I decided that, “Fine, I didn’t need the unrecorded leaves that you so begrudged!” I could use my annual leaves because I had so much of them (I don’t have children for which I have to use my annual leaves to care for them if they fall sick. I don’t even need my annual leaves for balik kampung because my kampung is right here in Alor Star and I can always  see my parents during the weekends. I have so much accumulated leaves from previous years  that I can afford to use up some of my annual leaves to study) Since they were going to create so many obstacles for me to have my study time, then I could afford to sacrifice my annual leaves. But I refused to do something as stupid as just coming to the clinic to punch in and punch out and being around without having to do any clinical work. What’s the point when I KNEW I could do better in my own domain. I study BETTER in the solitary of my own house. I might want to study until 3.00 a.m and not want to have to wake up early just to come to the clinic to punch in and ‘be around’. Or I might want to sleep early and wake up to study from 4.00 a.m non-stop until 9.00 a.m. I might want to wear comfortable clothes while I am studying and I can’t do that if I have to ‘be around’. When you asked me to ‘just be around in the clinic’, you took away MY FREEDOM to arrange my schedule any way I wished at the most critical moment when I needed it the most.

Because I knew myself and my need for peace and solitude, I told them that “I prefer to not be around even if I have to sacrifice my annual leaves for it.” I need my solitude. My time alone. My space. And I will do whatever I can to get it! If it means I have to use my annual leaves, well be it! But I will always remember that other master students did not HAVE to use their annual leaves and simply took unrecorded leaves without having to ‘be around’. No one made a fuss when THEY took unrecorded leaves.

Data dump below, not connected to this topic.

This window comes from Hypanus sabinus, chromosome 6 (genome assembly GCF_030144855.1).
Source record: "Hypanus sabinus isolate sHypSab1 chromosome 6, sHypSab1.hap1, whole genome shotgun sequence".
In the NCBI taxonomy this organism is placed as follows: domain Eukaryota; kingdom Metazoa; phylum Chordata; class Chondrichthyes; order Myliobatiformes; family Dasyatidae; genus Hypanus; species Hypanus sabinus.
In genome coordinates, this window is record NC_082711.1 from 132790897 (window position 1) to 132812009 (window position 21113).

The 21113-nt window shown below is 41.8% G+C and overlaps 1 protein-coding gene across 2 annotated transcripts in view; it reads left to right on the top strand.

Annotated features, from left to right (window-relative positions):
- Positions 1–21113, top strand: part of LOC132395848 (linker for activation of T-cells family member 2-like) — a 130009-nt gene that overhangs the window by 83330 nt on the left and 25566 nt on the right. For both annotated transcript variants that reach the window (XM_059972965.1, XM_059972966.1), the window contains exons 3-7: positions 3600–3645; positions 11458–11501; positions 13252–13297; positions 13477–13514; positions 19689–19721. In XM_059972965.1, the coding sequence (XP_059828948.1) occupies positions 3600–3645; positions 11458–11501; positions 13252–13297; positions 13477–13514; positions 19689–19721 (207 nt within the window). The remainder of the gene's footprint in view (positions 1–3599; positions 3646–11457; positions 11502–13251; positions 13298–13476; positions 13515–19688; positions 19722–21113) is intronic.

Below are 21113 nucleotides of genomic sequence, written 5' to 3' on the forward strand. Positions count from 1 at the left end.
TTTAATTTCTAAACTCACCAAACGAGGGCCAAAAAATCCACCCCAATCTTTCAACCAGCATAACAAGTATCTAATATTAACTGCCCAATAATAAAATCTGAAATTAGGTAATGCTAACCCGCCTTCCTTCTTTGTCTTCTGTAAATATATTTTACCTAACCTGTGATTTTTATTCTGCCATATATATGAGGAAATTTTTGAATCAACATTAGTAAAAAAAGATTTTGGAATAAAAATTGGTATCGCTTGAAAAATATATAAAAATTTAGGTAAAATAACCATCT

You see, that’s my cardinal trait. I want justice to be upheld. Things must be fair and balanced. In books that I read, the theme of justice and fairness reigned supreme. Most books that I read involved a struggle for justice and a journey to find truth (Books like ‘To Kill A Mocking Bird’, ‘The Tenant of Wildfell Hall’, ‘A Time To Kill’, ‘Twelve Years A Slave’, and many, many more especially books written by John Grisham).

Another one of my cardinal trait is: being free. Freedom is important to me. I need it so much that I am willing to sacrifice anything I can afford to get it.

So whatever choice I make, at the forefront of my mind, I will always ask my self “Will I still retain my freedom if I make this choice? Should injustice happens to me, will I get the freedom to fight back without suffering unmanageable consequences?”

So some of you without any psychiatric background may still wonder what is this cardinal trait Afiza is talking about. Well here’s a little background story:  Gordon Allport was an American psychologist who was considered as one of the first founding figures of personality psychology. He was also one of the first modern trait theorist of personality. He looked at thousands of personality traits and then organized these traits into three hierarchies; Cardinal Traits, Central Traits and Secondary Traits.

trait-theory

Well… cardinal trait is this characteristic that you have that dominate and shape your behaviour and collectively known as your master control; your ruling passions. It tops the hierarchy of your traits.